The hidden brain power behind programming

New research from U-M reveals how stimulation of certain brain regions affects programming performance.
Image source: Google DeepMind

Imagine if the key to programming efficiency resided somewhere in the intricate circuits of the human brain. In a new study, researchers at the University of Michigan have taken us one step closer to understanding the neurological underpinnings of programming by using transcranial stimulation to study certain brain regions’ influence on coding speed and performance.

Their paper, titled “Causal Relationships and Programming Outcomes: A Transcranial Magnetic Stimulation Experiment,” has won a Distinguished Paper Award at the 2024 International Conference on Software Engineering (ICSE) for its significance in shaping our understanding of the brain mechanics underlying programming. By using noninvasive techniques to disrupt specific brain regions, the research team, including CSE PhD students Hammad Ahmad, Madeline Endres, and Priscila Santiesteban; undergraduate students Kaia Newman and Emma Shedden; and CSE Prof. Westley Weimer, has provided measurable evidence that could inform how we train and cultivate future generations of software developers.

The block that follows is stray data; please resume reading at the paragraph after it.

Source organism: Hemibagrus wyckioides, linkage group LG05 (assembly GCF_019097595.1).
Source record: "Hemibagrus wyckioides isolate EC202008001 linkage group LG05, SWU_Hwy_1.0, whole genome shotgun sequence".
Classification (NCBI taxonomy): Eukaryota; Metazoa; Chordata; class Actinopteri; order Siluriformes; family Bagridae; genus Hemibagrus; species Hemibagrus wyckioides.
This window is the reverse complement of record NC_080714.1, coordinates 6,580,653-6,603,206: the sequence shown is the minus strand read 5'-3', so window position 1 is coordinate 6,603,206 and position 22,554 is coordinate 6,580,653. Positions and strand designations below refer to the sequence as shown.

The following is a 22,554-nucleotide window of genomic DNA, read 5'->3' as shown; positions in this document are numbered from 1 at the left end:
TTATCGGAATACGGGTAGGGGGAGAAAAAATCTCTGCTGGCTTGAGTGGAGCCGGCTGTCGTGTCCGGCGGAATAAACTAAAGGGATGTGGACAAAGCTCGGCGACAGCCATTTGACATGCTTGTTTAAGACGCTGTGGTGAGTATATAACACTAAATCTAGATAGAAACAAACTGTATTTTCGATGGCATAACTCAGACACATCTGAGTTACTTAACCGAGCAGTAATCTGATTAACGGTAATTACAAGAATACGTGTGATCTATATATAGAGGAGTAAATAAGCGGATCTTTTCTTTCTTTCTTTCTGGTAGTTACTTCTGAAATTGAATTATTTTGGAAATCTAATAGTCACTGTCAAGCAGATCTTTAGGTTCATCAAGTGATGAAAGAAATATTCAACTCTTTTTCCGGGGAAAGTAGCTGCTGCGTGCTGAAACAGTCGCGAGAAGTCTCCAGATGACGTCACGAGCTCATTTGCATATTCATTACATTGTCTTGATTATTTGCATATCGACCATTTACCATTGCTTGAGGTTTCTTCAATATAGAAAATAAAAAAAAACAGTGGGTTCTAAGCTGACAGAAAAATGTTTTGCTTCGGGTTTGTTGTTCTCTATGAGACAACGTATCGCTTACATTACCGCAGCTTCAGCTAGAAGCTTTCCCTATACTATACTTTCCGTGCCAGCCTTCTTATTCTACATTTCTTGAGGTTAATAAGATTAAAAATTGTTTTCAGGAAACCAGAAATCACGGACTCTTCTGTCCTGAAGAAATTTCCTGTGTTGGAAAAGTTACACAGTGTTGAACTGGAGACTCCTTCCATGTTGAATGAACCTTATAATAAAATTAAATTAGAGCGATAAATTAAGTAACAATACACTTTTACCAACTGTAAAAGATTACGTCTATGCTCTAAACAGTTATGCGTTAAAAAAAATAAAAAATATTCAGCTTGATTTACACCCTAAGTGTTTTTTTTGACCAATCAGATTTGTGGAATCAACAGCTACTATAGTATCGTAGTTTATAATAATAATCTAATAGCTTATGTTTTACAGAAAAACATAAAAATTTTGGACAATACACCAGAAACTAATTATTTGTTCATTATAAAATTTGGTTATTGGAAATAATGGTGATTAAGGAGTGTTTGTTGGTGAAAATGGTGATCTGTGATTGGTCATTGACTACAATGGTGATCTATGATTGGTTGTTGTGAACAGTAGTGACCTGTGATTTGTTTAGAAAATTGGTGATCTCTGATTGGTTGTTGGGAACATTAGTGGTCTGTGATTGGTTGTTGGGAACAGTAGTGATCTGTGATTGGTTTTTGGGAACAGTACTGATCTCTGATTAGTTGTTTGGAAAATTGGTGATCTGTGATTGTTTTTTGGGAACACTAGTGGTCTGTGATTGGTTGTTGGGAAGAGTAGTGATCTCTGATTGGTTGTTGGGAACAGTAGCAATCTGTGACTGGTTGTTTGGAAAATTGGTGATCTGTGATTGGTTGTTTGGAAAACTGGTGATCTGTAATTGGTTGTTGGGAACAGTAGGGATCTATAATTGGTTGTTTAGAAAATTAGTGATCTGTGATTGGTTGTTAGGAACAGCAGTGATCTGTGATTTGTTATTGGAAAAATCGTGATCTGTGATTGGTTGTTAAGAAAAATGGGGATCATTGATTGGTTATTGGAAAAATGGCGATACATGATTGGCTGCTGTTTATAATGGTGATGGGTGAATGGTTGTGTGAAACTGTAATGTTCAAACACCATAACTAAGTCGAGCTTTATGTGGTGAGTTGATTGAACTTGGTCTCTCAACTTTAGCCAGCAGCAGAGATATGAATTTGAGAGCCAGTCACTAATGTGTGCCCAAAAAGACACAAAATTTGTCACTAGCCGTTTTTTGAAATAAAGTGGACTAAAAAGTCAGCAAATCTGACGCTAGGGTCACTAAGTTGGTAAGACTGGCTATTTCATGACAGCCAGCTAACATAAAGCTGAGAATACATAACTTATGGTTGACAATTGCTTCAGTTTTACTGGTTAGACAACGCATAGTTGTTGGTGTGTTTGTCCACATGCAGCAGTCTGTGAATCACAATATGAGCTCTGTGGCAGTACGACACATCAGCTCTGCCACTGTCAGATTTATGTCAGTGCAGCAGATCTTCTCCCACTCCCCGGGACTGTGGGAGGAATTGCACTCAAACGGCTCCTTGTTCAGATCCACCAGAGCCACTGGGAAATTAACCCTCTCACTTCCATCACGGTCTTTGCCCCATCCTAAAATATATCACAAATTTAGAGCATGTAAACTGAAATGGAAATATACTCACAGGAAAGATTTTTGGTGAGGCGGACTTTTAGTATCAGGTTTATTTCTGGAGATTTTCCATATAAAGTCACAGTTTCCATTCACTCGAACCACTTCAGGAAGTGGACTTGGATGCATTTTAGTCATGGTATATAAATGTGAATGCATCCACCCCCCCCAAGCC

“Exploring the cognitive foundations of programming could help us build better, more targeted interventions to help people learn and succeed in computer science,” said Endres, “particularly people who may not have as much incoming preparation or are perhaps retraining for a new job later in life. We are trying to establish causal links to provide empirical backing for the right types of interventions to support these learners.”

It’s been a long-held belief in the software engineering community that spatial reasoning, the ability to think about and mentally manipulate three-dimensional objects, is directly tied to programming performance. The research team sought to interrogate this belief and the possible misconceptions about programming ability that have resulted from it.